Ideally, municipalities should impose this obligation as a prerequisite for issuing construction permits on their territory. By complying with the provisions of the law, the owner ensures that the building satisfies current engineering standards. The Ordre des ingénieurs du Québec was successful in three penal actions against companies that violated the Engineers Act.
- Structures St-Joseph ltée, in St-Joseph-de-Beauce, was found guilty of having illegally used plans and drawings that had not been signed and sealed by an engineer belonging to the Ordre des ingénieurs du Québec for the purpose of structural works for a building (dairy farm) whose cost exceeded $100,000. This occurred as part of the fabrication of roof trusses delivered to Construction Lionel Aubé inc. (Court of Québec No. 350-61-013071-031).The company's appeal was rejected (No. 350-36-00001-043 of March 31, 2005) by the Superior Court of Québec which upheld the guilty verdict rendered by the trial judge. Structures St-Joseph ltée was ordered to pay a fine of $1, 000 plus costs.
- 3093-0036 Québec inc., of Wickham, Québec was found guilty of having illegally executed foundation works for a building whose cost exceeded $100,000 (Ranchdale Farm), because these works were not executed under the authority of an engineer. It was also found guilty of having used a plan for foundation works for the same building that had not been signed and sealed by an engineer who was a member of the Ordre des ingénieurs. 3093-0036 Québec inc. was ordered to pay fines totaling $2,000 plus costs (Court of Québec No. 455-61-005890-056).
- Alexandre Erni, doing business as Construction Alex, having its place of business in Bromont, Québec, was found guilty of having illegally done framing works on a building whose cost exceeded $100,000 (Ranchdale Farm) because these works were not executed under the authority of an engineer. Alexandre Erni (Construction Alex) was ordered to pay a fine of $1,000 plus costs (Court of Québec No. 455-61-005889-058).
The three cases above in fact involve farm buildings, specifically foundation or framing works. Likewise the Court of Québec and the Superior Court established very clearly that plans for roof trusses are subject to the law and must be signed and sealed by an engineer in good standing. This applies to all types of buildings, whatever their commercial, industrial, institutional or agricultural purpose. Brief descriptions of three real cases where the owner or contractor did not have engineer's plans are appended.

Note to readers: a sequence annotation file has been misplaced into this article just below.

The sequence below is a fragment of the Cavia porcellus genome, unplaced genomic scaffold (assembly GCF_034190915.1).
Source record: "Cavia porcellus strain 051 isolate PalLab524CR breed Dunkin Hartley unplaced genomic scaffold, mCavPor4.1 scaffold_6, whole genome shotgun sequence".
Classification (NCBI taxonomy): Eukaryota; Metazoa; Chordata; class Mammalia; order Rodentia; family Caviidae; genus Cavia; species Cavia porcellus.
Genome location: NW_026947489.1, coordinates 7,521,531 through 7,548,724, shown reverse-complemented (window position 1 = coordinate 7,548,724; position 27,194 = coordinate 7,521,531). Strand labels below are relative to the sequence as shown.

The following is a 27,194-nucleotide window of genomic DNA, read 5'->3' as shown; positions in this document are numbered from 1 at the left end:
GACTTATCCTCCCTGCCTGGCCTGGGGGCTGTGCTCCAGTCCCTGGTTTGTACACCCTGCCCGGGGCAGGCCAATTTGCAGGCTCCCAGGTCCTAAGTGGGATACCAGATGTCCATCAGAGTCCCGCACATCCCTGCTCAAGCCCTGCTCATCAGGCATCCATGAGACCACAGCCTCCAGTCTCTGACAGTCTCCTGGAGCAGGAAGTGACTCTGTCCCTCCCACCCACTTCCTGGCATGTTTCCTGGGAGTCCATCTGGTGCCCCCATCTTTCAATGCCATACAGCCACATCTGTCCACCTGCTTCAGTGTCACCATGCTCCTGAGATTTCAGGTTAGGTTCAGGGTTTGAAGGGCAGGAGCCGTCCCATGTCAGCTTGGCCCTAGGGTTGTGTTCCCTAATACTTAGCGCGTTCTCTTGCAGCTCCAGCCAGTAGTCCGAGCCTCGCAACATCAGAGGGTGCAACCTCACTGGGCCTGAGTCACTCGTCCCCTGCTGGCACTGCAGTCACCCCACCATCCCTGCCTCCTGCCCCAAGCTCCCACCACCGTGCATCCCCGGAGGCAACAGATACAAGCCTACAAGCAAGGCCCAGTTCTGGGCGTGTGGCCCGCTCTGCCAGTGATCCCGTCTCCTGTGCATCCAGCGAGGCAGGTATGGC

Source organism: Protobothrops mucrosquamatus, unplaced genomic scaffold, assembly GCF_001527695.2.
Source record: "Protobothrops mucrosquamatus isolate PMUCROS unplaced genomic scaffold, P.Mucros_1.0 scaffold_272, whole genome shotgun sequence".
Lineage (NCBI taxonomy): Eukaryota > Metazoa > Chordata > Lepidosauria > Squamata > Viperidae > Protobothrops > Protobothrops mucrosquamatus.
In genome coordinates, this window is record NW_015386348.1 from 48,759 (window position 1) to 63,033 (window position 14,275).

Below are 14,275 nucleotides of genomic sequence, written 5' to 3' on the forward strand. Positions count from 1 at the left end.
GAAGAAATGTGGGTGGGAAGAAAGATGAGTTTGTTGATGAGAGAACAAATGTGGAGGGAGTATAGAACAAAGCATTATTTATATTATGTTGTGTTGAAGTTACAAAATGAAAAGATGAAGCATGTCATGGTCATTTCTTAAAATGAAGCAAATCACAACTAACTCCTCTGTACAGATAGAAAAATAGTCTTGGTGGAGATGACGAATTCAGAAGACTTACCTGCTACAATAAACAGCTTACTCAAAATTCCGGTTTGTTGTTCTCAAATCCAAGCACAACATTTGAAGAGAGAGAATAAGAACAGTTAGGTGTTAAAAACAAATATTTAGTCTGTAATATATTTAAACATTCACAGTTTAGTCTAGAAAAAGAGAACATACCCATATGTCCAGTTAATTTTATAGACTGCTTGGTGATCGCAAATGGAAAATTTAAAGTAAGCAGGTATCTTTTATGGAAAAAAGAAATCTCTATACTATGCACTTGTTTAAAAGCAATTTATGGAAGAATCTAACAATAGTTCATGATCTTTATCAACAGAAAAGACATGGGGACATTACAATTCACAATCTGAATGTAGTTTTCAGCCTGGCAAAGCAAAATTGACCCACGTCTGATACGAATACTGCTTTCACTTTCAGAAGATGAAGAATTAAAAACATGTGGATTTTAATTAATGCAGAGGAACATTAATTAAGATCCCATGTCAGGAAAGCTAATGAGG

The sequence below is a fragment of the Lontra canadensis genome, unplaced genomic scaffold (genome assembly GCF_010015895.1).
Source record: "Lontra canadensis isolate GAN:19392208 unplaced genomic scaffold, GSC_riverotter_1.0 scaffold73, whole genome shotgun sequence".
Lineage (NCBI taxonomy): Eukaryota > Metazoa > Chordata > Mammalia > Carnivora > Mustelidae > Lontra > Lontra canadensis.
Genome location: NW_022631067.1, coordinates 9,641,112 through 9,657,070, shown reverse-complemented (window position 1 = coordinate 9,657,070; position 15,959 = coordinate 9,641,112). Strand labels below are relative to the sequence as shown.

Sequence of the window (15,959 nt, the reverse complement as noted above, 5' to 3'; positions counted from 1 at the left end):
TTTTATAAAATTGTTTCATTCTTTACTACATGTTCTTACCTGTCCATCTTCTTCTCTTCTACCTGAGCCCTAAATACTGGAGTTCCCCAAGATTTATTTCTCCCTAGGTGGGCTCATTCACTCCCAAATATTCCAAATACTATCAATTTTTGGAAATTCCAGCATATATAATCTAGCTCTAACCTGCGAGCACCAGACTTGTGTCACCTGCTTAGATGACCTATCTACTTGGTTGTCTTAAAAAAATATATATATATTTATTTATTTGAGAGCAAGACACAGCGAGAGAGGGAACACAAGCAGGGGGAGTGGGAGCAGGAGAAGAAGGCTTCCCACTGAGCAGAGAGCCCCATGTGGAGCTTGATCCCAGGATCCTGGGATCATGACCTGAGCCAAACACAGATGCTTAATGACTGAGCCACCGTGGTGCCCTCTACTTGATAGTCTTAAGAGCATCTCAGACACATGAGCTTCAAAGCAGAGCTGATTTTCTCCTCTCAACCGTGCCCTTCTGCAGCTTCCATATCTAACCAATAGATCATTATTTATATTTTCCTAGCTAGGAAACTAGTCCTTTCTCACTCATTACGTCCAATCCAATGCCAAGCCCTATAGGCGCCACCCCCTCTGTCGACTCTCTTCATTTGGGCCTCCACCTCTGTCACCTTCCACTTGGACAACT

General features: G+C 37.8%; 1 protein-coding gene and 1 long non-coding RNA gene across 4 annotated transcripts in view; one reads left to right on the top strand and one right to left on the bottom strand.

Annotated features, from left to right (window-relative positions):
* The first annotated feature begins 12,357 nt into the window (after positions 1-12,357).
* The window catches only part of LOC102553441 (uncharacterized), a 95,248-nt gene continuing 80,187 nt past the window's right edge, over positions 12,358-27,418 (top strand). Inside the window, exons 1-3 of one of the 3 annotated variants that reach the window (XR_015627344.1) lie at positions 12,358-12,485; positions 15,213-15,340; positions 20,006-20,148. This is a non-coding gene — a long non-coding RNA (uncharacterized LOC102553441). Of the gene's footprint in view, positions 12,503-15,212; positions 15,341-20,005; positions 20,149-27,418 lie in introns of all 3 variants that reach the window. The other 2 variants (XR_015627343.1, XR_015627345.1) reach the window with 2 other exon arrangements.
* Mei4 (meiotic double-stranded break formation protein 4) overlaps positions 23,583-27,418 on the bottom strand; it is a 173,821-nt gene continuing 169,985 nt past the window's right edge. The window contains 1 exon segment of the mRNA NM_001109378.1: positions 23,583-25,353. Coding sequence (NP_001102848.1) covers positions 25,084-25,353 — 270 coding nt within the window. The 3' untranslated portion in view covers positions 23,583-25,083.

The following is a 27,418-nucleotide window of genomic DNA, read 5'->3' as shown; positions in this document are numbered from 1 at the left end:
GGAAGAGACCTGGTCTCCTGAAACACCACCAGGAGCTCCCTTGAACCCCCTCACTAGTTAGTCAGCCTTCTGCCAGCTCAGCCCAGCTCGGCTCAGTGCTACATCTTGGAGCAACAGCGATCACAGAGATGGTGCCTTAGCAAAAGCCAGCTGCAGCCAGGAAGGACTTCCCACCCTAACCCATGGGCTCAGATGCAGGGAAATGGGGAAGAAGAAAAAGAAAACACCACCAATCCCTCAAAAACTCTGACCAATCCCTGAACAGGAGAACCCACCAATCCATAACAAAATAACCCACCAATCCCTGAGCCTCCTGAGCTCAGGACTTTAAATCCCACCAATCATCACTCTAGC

Under the Engineers Act, only a member of the Ordre des ingénieurs du Québec can perform an act reserved for engineers or authenticate documents related to the practice of engineering. The primary mission of the OIQ is to ensure protection of the public by monitoring the practice of the profession by its 50,000 members.
As part of its mission, the OIQ can file penal actions against individuals or legal entities that represent themselves as engineers or practice the profession without being members of the OIQ. Through its program to detect illegal practice, the OIQ conducts inspections of construction sites in all regions of Québec in order to make sure that works covered by the Engineers Act are executed according to plans and drawings signed and sealed by an engineer.
Three real cases
- A farm building was erected without foundation or structural plans signed and sealed by an engineer. The owner and the contractor believed it was not necessary because the municipality did not require them to do so. The roof of the building had a clear span of more than 24 metres. The day after they were installed, the roof trusses failed. Fortunately, neither the owner or anyone else was underneath them at the time they collapsed.
- An owner wanted to add a third apartment in the basement of his building and for this, he had to repair its foundations. He undertook the work without plans signed and sealed by an engineer. Beams broke when he was building a temporary structure intended to support the building during the repairs. The final cost of the work substantially exceeded the amount the owner had estimated.
- A merchant decided to expand his grocery store without plans signed and sealed by an engineer, a project evaluated at $600,000. Fortunately, an inspector from the Commission de la santé et de la sécurité du travail (CSST) visited the site and found this grave defect. The situation could then be corrected.
About the Ordre des ingénieurs du Québec
Founded in 1920, the Ordre des ingénieurs du Québec has a membership of more than 60,000 engineering professionals in all fields, except forest engineering.
The mission of the OIQ is to ensure the protection of the public by supervising the practice of the profession within the framework of its constituent laws and ensure that the profession serves the public interest.